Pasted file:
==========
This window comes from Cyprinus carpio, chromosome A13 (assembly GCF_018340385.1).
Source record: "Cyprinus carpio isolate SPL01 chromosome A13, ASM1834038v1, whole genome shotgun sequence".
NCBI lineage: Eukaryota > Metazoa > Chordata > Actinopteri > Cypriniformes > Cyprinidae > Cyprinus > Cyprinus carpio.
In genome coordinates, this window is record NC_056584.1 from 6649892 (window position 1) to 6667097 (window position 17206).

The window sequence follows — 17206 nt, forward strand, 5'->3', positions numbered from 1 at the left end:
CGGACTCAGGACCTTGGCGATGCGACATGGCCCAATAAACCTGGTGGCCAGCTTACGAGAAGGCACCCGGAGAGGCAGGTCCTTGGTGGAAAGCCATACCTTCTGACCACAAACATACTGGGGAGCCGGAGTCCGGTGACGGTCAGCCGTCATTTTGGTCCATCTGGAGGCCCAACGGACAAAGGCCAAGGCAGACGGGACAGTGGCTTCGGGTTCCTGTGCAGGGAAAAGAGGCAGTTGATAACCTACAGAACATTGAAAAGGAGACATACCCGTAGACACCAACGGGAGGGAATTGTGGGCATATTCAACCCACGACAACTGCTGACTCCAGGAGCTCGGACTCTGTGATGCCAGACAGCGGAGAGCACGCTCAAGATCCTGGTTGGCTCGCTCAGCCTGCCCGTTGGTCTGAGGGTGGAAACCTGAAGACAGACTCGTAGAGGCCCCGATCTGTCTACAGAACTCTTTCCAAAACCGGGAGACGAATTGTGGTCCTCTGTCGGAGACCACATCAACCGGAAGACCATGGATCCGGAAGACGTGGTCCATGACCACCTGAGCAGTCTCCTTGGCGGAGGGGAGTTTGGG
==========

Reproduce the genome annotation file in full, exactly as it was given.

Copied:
This window comes from Cyprinus carpio, chromosome A13 (assembly GCF_018340385.1).
Source record: "Cyprinus carpio isolate SPL01 chromosome A13, ASM1834038v1, whole genome shotgun sequence".
NCBI lineage: Eukaryota > Metazoa > Chordata > Actinopteri > Cypriniformes > Cyprinidae > Cyprinus > Cyprinus carpio.
In genome coordinates, this window is record NC_056584.1 from 6649892 (window position 1) to 6667097 (window position 17206).

The window sequence follows — 17206 nt, forward strand, 5'->3', positions numbered from 1 at the left end:
CGGACTCAGGACCTTGGCGATGCGACATGGCCCAATAAACCTGGTGGCCAGCTTACGAGAAGGCACCCGGAGAGGCAGGTCCTTGGTGGAAAGCCATACCTTCTGACCACAAACATACTGGGGAGCCGGAGTCCGGTGACGGTCAGCCGTCATTTTGGTCCATCTGGAGGCCCAACGGACAAAGGCCAAGGCAGACGGGACAGTGGCTTCGGGTTCCTGTGCAGGGAAAAGAGGCAGTTGATAACCTACAGAACATTGAAAAGGAGACATACCCGTAGACACCAACGGGAGGGAATTGTGGGCATATTCAACCCACGACAACTGCTGACTCCAGGAGCTCGGACTCTGTGATGCCAGACAGCGGAGAGCACGCTCAAGATCCTGGTTGGCTCGCTCAGCCTGCCCGTTGGTCTGAGGGTGGAAACCTGAAGACAGACTCGTAGAGGCCCCGATCTGTCTACAGAACTCTTTCCAAAACCGGGAGACGAATTGTGGTCCTCTGTCGGAGACCACATCAACCGGAAGACCATGGATCCGGAAGACGTGGTCCATGACCACCTGAGCAGTCTCCTTGGCGGAGGGGAGTTTGGG